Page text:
It all started with an emailed suggestion from daughter Anne — during her visit, with son Michael and his partner Vanessa, how about if we all took a cooking course taught by a real French chef? Seemed like a great idea, but I wasn’t sure where to turn at first. I didn’t want to travel far (because their visit was relatively short), and I didn’t know of any cooking courses right here in the village.
However, it didn’t take much chatting with friends before we were directed to Fabrice Lemonnier. While offering cooking classes isn’t his main business, Chef Fabrice was more than happy to meet and discuss our ideas. He was trained at a well-regarded school for chefs in nearby Souillac (about 25 kilometres east of Sarlat), and is qualified in both traditional and regional French cuisine. For some years, he had been a chef in England (Oxfordshire, London and Kent) and in Malta. In England, he met his lovely wife Samantha, and together they ran the Ben Jonson in Weston on the Green. He is charming, witty in both English and French, and obviously accomplished. And now he and Samantha live in Daglan — perfect!
First step was to work out a menu for lunch, within some fairly strict limits — preferably chicken as the main course, no fish or seafood whatsoever, and as gluten-free as possible. Chef Fabrice’s suggested menu was perfect, as you’ll see:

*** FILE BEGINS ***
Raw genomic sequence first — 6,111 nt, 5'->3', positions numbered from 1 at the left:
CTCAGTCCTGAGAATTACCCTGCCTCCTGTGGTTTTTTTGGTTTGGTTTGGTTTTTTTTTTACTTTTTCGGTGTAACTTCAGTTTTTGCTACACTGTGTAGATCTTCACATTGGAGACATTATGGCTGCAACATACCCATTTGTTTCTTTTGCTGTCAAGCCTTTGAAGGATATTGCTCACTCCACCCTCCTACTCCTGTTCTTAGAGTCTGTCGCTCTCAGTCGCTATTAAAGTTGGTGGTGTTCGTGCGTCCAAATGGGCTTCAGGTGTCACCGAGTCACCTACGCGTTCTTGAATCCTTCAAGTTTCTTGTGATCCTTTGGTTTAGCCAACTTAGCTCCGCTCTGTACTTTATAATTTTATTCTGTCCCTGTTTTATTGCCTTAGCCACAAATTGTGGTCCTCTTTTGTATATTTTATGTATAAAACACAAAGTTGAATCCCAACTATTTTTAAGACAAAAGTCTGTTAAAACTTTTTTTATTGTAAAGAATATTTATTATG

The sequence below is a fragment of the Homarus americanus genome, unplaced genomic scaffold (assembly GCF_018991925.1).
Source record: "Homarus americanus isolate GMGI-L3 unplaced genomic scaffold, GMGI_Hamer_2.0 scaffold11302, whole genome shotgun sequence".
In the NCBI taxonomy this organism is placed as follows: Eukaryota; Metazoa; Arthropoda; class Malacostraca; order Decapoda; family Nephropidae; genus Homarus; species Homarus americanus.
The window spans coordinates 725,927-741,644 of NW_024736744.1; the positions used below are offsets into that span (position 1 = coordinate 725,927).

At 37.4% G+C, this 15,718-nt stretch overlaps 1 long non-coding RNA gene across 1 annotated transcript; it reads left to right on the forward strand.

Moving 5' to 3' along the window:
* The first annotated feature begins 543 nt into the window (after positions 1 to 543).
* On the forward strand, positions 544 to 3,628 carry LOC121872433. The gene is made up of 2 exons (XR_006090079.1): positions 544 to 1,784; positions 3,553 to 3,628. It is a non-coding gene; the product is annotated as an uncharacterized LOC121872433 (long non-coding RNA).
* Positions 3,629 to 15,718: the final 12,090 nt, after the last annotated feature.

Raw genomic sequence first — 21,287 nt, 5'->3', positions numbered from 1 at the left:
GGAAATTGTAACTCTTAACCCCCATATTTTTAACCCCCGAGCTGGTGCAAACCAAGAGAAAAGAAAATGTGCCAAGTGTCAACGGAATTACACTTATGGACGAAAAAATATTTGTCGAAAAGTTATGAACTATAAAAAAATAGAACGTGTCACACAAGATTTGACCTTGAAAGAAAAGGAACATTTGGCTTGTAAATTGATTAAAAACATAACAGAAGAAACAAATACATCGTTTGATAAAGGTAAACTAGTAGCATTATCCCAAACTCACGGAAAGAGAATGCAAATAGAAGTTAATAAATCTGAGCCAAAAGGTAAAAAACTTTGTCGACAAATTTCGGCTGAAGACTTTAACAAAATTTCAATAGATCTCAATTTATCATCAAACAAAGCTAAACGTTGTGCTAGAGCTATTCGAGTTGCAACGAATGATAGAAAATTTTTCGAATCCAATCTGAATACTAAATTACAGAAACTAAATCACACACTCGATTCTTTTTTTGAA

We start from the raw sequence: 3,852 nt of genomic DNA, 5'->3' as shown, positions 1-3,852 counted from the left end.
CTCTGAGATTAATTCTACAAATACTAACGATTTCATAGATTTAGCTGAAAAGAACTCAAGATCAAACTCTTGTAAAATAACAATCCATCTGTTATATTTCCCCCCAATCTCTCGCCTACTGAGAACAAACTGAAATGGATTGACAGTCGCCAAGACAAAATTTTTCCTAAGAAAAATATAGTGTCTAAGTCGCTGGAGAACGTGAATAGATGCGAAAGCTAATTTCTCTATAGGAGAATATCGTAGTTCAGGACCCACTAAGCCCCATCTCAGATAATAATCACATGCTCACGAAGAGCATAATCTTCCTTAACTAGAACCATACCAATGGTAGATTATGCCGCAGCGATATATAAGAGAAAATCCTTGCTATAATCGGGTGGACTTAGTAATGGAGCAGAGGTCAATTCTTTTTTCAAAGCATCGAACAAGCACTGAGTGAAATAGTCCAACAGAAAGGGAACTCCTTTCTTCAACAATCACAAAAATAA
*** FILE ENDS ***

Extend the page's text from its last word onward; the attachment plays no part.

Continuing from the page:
The five of us began our cooking course at about 10 in the morning at Chef Fabrice’s home, with the goal of having lunch around 1:30. It seemed like a lot to do, but Chef Fabrice directed the operation with both efficiency and humour. We learned in two ways — by watching him at work, and by getting involved directly. For example, here he is showing us the proper way to break down a chicken:
We all took our turn, some with greater success (Jan, Michael, Anne, Vanessa) and some with greater mess (yours truly). Here’s a sampling:
With some parts of the chicken (like the livers) and mushrooms, we made stuffing for the ravioli that were then cooked in chicken broth (made fresh in a large pressure cooker on Chef Fabrice’s stove). Here’s Chef Fabrice showing how the ravioli are stuffed:
While all five of us helped with just about every step of the process — from chopping meat to stuffing ravioli to peeling melons — we also got the chance to watch the chef in action. Here’s Anne having a close look:
For the sweet potato mash — to accompany the chicken cooked two ways (stuffed breast of chicken, plus a confit of the leg) — Chef Fabrice suggested we roast the sweet potatoes to bring out their flavour, rather than boiling them. Once that was done, it was Jan’s job to mash them, like this:
Our cooking was almost done by 12:30 or 1, and it was time for the finishing touches. Here is Chef Fabrice slicing the chiffonade of black ham that would garnish our melon gazpacho:
And now he is showing us how to put the gluten-free chocolate fondant into serving cups without making a mess:
Tomorrow I’ll conclude this report by showing how things turned out. A hint: Quite yummy!